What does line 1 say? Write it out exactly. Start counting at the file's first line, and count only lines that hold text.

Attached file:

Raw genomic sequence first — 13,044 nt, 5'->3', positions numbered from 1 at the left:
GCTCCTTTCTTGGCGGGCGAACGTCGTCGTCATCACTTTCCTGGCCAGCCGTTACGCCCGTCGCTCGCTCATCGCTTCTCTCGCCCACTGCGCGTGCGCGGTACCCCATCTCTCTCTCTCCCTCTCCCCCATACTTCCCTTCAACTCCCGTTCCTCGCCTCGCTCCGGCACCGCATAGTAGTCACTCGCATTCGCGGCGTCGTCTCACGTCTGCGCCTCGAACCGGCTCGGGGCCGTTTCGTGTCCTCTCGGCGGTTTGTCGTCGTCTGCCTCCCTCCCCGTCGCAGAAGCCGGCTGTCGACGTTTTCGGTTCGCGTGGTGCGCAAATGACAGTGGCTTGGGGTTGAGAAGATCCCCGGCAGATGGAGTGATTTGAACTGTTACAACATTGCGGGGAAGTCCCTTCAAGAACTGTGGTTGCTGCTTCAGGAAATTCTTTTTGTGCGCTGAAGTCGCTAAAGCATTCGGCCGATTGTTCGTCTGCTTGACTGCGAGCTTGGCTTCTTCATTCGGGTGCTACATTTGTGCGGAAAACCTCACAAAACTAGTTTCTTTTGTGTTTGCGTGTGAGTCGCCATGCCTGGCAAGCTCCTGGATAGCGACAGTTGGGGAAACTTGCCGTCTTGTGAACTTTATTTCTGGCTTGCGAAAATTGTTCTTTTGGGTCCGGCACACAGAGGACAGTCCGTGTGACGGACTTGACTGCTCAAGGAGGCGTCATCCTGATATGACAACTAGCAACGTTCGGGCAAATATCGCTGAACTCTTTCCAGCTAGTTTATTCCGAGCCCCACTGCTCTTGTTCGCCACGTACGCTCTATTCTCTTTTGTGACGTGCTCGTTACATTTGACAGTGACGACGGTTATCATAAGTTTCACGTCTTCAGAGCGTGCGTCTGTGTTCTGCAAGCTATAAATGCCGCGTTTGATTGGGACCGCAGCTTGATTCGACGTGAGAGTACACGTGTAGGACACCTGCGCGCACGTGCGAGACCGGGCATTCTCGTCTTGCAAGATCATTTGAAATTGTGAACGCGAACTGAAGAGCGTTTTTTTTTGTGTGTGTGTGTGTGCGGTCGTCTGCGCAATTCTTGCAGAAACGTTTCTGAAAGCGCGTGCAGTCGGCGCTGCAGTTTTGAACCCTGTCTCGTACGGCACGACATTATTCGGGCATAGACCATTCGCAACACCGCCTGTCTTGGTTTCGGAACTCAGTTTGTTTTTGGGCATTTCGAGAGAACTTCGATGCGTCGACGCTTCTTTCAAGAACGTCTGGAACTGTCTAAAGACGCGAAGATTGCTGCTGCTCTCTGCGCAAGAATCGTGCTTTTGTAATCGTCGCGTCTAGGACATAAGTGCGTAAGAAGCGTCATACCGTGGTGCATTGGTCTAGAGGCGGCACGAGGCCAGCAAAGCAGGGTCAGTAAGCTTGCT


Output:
Raw genomic sequence first — 13,044 nt, 5'->3', positions numbered from 1 at the left: